As part of the celebration and in appreciation of the Palo Alto community, Bank of West presented a donation to the non-profit BUILD â Businesses United in Investing, Lending and Development. Through entrepreneurship-based, experiential learning, BUILD prepares youth from under-resourced communities for high school, college, and career success.
We consider it a privilege to serve the families and businesses of Silicon Valley, said Bank of the West Chairman and CEO Michael Shepherd. Our new Palo Alto wealth management center builds upon our long tradition in this vibrant community dating back to 1874, when our bank was founded in San Jose.
To formally welcome clients, Bank of the West hosted a client grand opening event including a ribbon-cutting ceremony and a brief presentation by bank executives and Palo Alto Mayor Karen Holman.
The newest Palo Alto location adds to Bank of the Wests expanding number of wealth management centers, now found in California in San Jose, San Francisco, Walnut Creek, Indian Wells, Newport Beach, Los Angeles, Beverly Hills, and Pasadena; in Omaha, Nebraska; Overland Park, Kansas; and Denver, Colorado. At each of these locations, a team of private client advisors and other wealth management professionals provide clients with the personalized attention to chart and achieve their financial goals, alongside access to the international capabilities of Bank of the Wests parent company, BNP Paribas.Â
Bank of the West is proud of our growth and expansion in Silicon Valley, which is in many ways the epicenter of innovation and entrepreneurship in America. As a result, we are opening this new center dedicated to service affluent, high net worth and ultra-high net worth individuals who live and work in the area, said John Bahnken, senior executive vice president and head of the Wealth Management Group. The opening of the wealth management center is another way we are continuously striving to provide our customers the outstanding service they expect and deserve.
Hosted events at the new Wealth Management Center:
In addition to addressing clients wealth management needs at the new 531 Cowper Street center:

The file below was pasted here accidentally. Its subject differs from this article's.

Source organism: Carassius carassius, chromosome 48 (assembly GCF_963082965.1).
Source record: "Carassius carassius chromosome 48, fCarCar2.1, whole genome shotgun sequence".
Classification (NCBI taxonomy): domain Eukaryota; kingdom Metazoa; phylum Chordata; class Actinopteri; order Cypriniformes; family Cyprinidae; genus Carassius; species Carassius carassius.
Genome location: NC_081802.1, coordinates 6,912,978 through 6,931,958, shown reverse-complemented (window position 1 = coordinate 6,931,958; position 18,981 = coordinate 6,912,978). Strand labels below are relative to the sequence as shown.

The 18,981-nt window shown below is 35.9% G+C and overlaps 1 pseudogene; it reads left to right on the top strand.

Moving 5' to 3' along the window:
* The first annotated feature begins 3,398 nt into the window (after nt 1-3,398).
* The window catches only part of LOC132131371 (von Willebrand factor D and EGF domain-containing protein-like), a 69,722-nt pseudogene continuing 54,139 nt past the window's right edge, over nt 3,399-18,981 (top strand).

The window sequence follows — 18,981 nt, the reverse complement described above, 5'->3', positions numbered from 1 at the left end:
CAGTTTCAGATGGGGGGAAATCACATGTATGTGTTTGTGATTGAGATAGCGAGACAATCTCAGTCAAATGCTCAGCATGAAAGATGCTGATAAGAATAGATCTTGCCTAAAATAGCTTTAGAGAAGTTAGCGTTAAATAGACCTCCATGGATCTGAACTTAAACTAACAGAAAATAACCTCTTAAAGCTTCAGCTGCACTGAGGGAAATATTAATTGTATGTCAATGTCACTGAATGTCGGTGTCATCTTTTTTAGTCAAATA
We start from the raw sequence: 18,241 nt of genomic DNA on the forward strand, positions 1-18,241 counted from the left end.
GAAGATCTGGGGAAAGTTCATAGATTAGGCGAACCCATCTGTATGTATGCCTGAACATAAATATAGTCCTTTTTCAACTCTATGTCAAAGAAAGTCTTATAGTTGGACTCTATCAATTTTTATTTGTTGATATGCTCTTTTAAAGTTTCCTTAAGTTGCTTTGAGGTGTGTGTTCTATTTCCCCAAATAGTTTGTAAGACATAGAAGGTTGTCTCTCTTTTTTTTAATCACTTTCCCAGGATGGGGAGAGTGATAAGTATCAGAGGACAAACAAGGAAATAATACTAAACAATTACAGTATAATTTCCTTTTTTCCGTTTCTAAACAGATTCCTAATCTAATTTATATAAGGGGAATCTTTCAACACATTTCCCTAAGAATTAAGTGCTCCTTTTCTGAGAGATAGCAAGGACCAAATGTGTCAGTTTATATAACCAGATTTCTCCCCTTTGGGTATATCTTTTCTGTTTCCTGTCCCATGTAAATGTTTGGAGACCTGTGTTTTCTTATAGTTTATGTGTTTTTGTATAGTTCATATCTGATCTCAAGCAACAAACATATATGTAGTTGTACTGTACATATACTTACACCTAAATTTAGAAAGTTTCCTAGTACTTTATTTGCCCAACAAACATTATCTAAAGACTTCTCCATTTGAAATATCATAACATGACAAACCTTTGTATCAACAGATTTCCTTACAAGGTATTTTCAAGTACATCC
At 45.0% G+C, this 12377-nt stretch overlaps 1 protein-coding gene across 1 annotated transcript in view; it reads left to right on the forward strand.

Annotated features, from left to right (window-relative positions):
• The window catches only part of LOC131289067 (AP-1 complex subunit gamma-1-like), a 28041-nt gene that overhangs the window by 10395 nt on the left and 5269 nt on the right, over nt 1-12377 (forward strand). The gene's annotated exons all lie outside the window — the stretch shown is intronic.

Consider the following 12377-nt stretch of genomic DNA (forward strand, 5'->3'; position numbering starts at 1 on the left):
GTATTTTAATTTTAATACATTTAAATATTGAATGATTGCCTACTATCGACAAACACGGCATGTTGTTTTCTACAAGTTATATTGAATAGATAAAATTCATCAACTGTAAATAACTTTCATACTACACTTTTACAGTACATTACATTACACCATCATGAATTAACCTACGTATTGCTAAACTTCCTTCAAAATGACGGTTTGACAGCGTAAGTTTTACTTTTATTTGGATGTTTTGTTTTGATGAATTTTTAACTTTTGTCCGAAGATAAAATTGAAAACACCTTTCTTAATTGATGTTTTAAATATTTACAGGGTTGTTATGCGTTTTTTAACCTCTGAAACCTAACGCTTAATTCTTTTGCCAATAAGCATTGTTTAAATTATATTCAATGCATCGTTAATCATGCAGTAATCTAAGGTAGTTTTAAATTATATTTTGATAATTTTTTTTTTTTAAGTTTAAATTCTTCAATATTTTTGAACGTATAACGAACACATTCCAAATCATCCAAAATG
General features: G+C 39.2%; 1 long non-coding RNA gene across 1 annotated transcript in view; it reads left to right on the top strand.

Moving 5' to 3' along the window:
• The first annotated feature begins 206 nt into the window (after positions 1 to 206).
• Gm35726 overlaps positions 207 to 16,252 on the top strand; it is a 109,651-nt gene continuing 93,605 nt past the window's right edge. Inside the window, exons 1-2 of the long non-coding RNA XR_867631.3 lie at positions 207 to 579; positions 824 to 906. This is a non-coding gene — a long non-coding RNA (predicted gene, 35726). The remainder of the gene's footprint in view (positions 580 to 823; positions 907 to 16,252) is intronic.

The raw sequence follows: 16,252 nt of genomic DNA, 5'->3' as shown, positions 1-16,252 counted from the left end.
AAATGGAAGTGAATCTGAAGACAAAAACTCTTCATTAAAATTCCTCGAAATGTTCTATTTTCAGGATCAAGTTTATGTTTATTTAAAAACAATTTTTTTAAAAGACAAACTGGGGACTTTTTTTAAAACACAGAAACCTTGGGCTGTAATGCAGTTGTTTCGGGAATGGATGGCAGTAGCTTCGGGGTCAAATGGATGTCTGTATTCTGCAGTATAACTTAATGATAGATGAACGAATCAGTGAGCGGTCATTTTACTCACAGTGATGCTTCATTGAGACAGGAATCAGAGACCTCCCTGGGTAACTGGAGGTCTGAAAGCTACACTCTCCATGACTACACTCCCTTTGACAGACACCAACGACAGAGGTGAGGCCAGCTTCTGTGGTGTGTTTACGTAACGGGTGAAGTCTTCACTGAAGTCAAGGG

- Clients benefit being able to enjoy an open, interactive environment which may be used as a temporary work space - featuring Wi-Fi, a coffee bar, and a conference room.
- Clients and community organizations may register to use the space to host meetings.
- From October 12 to November 12, 2015 Bank of the West will showcase the exhibit Wave by BNP Paribas. The exhibit â which is open to the public - aims to provide inspiration and a forum for discussion and sharing about How Collective Ingenuity is Changing the World.
About Bank of the West Wealth Management:
Bank of the West Wealth Management provides wealth planning, investment management personal banking and trust services. The group is part of BNP Paribas global wealth management business of more than 6,300 professionals in 30 countries worldwide with $15.5 billion as of June 2015* in assets under management inÂ the United StatesÂ and â¬332 billion ($372 billion) in assets under management globally as ofÂ March 2015.
About Bank of the West:
Bank of the West is a regional financial services company chartered in California and headquartered in San Francisco with $70.9 billion in assets as of March 31, 2015. Founded in 1874, Bank of the West provides a wide range of personal, commercial, wealth management and international banking services through more than 600 offices in 22 states and digital channels. Bank of the West is a subsidiary of BNP Paribas, which has a presence in 75 countries with 185,000 employees.Â
Deposit and loan products offered by Bank of the West
Member FDIC. Equal Housing Lender.
Â2015 Bank of the West.